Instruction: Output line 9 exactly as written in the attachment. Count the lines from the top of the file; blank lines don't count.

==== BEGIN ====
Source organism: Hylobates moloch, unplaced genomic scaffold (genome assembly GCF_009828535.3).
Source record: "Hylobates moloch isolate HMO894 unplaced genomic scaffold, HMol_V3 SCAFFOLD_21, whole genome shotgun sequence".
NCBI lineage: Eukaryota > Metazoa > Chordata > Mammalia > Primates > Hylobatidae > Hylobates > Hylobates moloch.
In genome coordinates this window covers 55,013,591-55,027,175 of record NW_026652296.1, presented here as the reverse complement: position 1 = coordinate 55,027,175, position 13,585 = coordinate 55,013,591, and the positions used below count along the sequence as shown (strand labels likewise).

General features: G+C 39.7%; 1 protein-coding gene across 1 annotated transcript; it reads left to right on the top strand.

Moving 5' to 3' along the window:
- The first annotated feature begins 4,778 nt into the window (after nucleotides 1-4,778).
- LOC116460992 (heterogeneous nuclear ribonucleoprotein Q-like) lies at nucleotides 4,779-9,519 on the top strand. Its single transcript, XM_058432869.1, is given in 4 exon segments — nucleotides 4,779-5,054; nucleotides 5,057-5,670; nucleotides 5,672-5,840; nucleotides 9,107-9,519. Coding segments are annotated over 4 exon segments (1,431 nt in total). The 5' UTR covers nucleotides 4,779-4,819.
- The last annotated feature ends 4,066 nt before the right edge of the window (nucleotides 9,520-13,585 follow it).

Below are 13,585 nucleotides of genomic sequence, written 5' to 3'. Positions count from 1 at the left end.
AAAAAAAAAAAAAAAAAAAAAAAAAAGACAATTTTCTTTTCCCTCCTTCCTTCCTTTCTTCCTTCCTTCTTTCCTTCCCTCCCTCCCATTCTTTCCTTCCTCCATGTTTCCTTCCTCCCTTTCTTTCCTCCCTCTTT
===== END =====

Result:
- The last annotated feature ends 4,066 nt before the right edge of the window (nucleotides 9,520-13,585 follow it).